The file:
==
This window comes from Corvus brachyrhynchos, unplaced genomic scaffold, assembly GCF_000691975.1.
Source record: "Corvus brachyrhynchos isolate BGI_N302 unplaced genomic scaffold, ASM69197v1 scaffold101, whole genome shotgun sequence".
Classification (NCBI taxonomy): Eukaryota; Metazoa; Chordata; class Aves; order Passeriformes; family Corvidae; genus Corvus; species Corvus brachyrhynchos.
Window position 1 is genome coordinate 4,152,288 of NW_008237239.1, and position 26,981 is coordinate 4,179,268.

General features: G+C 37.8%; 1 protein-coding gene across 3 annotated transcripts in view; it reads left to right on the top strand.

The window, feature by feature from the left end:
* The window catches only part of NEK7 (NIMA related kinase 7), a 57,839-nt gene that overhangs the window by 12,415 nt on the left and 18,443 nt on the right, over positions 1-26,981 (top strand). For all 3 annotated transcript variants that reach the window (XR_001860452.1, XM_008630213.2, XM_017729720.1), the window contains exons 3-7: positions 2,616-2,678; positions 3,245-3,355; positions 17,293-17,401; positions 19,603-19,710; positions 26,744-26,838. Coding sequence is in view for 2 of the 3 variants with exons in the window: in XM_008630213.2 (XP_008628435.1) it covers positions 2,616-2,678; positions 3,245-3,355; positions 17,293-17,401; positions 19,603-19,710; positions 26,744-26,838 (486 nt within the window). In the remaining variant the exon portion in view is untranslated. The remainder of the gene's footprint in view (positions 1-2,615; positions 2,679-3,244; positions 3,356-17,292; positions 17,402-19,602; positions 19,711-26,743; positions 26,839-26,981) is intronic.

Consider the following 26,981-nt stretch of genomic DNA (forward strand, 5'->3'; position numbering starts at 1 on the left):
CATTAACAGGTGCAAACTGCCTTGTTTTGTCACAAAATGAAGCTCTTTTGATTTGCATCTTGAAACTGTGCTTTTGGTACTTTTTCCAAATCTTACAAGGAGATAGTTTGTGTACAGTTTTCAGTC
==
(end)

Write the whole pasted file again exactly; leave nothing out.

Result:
This window comes from Corvus brachyrhynchos, unplaced genomic scaffold, assembly GCF_000691975.1.
Source record: "Corvus brachyrhynchos isolate BGI_N302 unplaced genomic scaffold, ASM69197v1 scaffold101, whole genome shotgun sequence".
Classification (NCBI taxonomy): Eukaryota; Metazoa; Chordata; class Aves; order Passeriformes; family Corvidae; genus Corvus; species Corvus brachyrhynchos.
Window position 1 is genome coordinate 4,152,288 of NW_008237239.1, and position 26,981 is coordinate 4,179,268.

General features: G+C 37.8%; 1 protein-coding gene across 3 annotated transcripts in view; it reads left to right on the top strand.

The window, feature by feature from the left end:
* The window catches only part of NEK7 (NIMA related kinase 7), a 57,839-nt gene that overhangs the window by 12,415 nt on the left and 18,443 nt on the right, over positions 1-26,981 (top strand). For all 3 annotated transcript variants that reach the window (XR_001860452.1, XM_008630213.2, XM_017729720.1), the window contains exons 3-7: positions 2,616-2,678; positions 3,245-3,355; positions 17,293-17,401; positions 19,603-19,710; positions 26,744-26,838. Coding sequence is in view for 2 of the 3 variants with exons in the window: in XM_008630213.2 (XP_008628435.1) it covers positions 2,616-2,678; positions 3,245-3,355; positions 17,293-17,401; positions 19,603-19,710; positions 26,744-26,838 (486 nt within the window). In the remaining variant the exon portion in view is untranslated. The remainder of the gene's footprint in view (positions 1-2,615; positions 2,679-3,244; positions 3,356-17,292; positions 17,402-19,602; positions 19,711-26,743; positions 26,839-26,981) is intronic.

Consider the following 26,981-nt stretch of genomic DNA (forward strand, 5'->3'; position numbering starts at 1 on the left):
CATTAACAGGTGCAAACTGCCTTGTTTTGTCACAAAATGAAGCTCTTTTGATTTGCATCTTGAAACTGTGCTTTTGGTACTTTTTCCAAATCTTACAAGGAGATAGTTTGTGTACAGTTTTCAGTC